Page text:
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Angels in America—what a Gay Fantasia reveals about America

Under the current COVID-19 pandemic, the reading of the AIDS epidemic becomes especially thought provoking and resonating. During special times like this while everything around us is changing, readers cannot help but notice the progress and changes that the play is hinting at. In the 1980s, it was the worst of times, but it was also the best of times. It was a time of chaos and conservatism, but it was also a time of progress and hope. It was a time of fear and hate, but it was also a time for justice and love. Through dramatic theatrical effects, strong character development, humor, irony, and intelligent design of plots, Tony Kushner tells a great story about what it was like to live in the worst age and how to find hope in such an era. Like the last line of the play, “The great work begins.”

From hallucinations, ghosts, specters, to the angel, the book incorporates many fantastical elements that blur the fine line between reality and illusion. These elements, of course, serve their unique functions in the play and have made the reading experience interesting, fun, and even interactive. Ethel Rosenberg (Roy Cohn’s hallucination), for example, sets up the direct conflict between anticommunism and justice, between powerfulness and powerlessness, and between the dead and the alive. The scenes that address Roy’s past and his relationship with Ethel are interesting to read because Kushner truly pushes forward the plot in a humorous and witty way, which seemed to relax the tension between two clashing parties. The angel, on the other hand, provides the audiences with a completely different reading experience. The angel, as appeared in the title and cover of the book, challenge’s people notion of an angel. While angels are usually female, gentle, and hopeful, the angel in America (the one in the play that Prior wrestles with) is a stubborn aggressive Walt Whitman-sounding creature that opposes change. The interaction between Prior and the angel could be hilarious and confusing at times, but the tension between the two characters pose the issue of progress and stasis clashing with each other—the situation of America under the Reagan revolution.

The play reveals a lot about the American ideas, and one of those are the people’s reluctancy of change and progress. The world is changing, and it is hard to stop it. The Mormon mother describes change as: “God splits the skin with a jagged thumbnail from throat to belly and then plunges a huge filthy hand in, he grabs hold of your bloody tubes and they slip to evade his grasp but he squeezes hard, he insists, he pulls and pulls till all your innards are yanked out and the pain! We can’t even talk about that. And then he stuffs them back, dirty, tangled and torn. It’s up to you to do the stitching.” The bloody line here again projects the potential conflict between change and progress, and sometimes progress means simply going backwards. After the two waves of feminist movements, women were again found at the cult of domesticity; after the Civil War, African Americans were still disenfranchised and segregated; after centuries of reforms and changes, the Reagan Revolution tried to restore a WASP regime. In the end, though, after Prior grapples with the angel and decides to live despite struggling with AIDS, the book ends with a hopeful tone because changes are coming, and it is impossible to stop them, not even by supernatural forces like the angel.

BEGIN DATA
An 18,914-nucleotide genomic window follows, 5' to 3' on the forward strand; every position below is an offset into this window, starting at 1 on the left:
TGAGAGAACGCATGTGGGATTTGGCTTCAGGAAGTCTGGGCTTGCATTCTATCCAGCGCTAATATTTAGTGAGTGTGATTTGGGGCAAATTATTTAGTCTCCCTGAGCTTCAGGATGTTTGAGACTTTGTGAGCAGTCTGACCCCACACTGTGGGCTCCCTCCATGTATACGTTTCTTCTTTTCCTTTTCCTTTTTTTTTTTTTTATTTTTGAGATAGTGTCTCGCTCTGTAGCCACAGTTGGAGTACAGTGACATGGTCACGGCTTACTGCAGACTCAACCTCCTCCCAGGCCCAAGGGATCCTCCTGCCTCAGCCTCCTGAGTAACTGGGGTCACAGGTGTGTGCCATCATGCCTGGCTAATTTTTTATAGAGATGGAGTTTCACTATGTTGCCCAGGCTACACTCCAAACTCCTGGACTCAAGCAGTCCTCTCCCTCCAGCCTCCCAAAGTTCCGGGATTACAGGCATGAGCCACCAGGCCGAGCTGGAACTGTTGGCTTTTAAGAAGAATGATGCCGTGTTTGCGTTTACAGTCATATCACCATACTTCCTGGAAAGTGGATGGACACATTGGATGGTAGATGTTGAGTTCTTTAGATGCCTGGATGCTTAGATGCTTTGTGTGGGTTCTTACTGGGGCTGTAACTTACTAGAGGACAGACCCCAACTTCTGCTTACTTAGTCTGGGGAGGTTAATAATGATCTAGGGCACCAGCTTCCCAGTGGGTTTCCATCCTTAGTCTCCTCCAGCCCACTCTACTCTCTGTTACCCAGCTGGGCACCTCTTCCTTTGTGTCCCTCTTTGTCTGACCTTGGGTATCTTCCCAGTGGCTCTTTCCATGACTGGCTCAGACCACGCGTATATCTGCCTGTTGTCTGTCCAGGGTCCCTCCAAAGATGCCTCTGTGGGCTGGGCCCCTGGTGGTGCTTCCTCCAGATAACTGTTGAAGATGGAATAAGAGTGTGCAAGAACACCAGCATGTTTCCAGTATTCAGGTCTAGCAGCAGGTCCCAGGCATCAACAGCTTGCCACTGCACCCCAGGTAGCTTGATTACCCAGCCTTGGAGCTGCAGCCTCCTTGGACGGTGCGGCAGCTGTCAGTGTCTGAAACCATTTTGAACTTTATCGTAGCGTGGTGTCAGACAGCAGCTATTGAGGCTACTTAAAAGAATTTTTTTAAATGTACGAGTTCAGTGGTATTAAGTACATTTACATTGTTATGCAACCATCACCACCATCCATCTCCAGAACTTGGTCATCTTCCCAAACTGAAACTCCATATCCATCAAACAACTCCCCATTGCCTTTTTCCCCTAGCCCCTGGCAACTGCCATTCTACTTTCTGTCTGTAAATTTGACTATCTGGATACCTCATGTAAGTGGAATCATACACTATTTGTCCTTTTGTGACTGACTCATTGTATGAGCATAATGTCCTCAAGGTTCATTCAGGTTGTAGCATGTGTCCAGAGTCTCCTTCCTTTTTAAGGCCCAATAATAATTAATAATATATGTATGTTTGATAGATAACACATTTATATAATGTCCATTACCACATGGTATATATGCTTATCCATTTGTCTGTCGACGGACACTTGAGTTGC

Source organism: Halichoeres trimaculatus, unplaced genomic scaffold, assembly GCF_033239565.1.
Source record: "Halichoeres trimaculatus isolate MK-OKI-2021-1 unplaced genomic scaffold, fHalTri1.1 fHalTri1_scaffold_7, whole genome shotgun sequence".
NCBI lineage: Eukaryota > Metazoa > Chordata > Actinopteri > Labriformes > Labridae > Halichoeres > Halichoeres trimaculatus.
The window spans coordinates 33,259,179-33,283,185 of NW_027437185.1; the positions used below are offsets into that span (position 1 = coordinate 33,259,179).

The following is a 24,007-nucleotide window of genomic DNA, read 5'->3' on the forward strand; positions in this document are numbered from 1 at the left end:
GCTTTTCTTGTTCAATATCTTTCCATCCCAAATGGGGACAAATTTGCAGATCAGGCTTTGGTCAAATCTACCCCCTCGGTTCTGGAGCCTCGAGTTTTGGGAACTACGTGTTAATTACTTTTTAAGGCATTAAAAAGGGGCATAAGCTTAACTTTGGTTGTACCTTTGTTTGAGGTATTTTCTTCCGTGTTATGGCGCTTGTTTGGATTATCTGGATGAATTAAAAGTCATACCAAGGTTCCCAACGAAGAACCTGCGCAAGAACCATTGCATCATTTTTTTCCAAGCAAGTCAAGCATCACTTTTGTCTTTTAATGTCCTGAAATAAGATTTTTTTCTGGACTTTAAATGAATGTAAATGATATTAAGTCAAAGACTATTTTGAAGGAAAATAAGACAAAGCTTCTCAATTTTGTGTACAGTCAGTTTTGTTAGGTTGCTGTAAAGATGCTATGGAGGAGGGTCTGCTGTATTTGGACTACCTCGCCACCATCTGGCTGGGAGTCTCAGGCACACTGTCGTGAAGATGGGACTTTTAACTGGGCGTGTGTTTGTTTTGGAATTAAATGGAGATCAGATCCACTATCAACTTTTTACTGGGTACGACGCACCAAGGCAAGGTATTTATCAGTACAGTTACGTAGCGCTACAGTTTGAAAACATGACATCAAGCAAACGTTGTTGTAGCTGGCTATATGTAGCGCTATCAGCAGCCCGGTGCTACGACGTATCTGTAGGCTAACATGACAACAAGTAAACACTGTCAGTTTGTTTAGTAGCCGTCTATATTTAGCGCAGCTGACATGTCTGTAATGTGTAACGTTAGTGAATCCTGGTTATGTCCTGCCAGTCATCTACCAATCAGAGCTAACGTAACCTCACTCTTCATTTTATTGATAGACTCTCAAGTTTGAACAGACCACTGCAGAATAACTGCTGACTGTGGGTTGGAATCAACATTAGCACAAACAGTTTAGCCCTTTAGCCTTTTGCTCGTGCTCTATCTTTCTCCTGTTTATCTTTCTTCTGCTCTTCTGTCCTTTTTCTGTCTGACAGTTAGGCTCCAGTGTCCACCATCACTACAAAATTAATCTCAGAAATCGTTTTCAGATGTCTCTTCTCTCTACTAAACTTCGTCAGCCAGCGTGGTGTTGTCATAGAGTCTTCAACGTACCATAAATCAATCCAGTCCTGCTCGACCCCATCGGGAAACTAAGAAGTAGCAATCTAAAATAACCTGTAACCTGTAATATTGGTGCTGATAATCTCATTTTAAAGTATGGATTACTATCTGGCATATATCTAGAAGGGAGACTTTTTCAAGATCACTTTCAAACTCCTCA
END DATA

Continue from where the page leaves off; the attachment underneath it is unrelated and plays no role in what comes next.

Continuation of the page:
Another important idea that Kushner deals with is the corruption within the judicial system. Protagonists like Joe, Louis, and Roy are all part of the judicial system, and their conversations, political discourses, and actions show a lot of the dark side of the political agenda and conspiracy. Louis’s monologues and long rants demonstrate his discontent with the government as well as the two-party system. As a gay liberal, his relationship with the gay Mormom Republican lawyer Joe further aggravates the problem that Louis has with the system. Through direct discourses between characters, the clash between progress and change, liberalism and conservatism, and morality and immorality becomes the central ideas. “I hate America,” one character says, “I hate this country. It’s just big ideas, and stories, and people dying… Nothing on earth sounds less like freedom to me. You come to room 1013 over at the hospital, I’ll show you America. Terminal, crazy and mean.” In the eyes of the most marginalized people in society (like Belize—African American homosexual), America is nothing the ideals tell but is in fact chaos and “people dying”. From the play, the readers start to understand how the people of power use such privileges to construct “American ideas”. For example, the queerness and marginalization of gay people is a construct of the people of power—Roy calls AIDS liver cancer to avoid negative judgement and restore his reputation. The bias, prejudice, and hate were extremely prevalent in society, and even from a player where most characters are gay, readers can see the bias.

Eventually, though, the book is hopeful. Putting the bleakness aside, there are moments in the book (like the epilogue) that give audiences a positive outlook of the future. Today, I think the attitude is especially important living under a time like this. “We won’t die secret deaths anymore,” Hannah, Joe’s mom, says in the epilogue. “The world only spins forward. We will be citizens. The time has come. Bye now. You are fabulous creatures, each and every one. And I bless you: More Life. The Great Work Begins.” The Great Work begins.

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Published by Sunny

I am a high school rising sophomore and I love to read and write.

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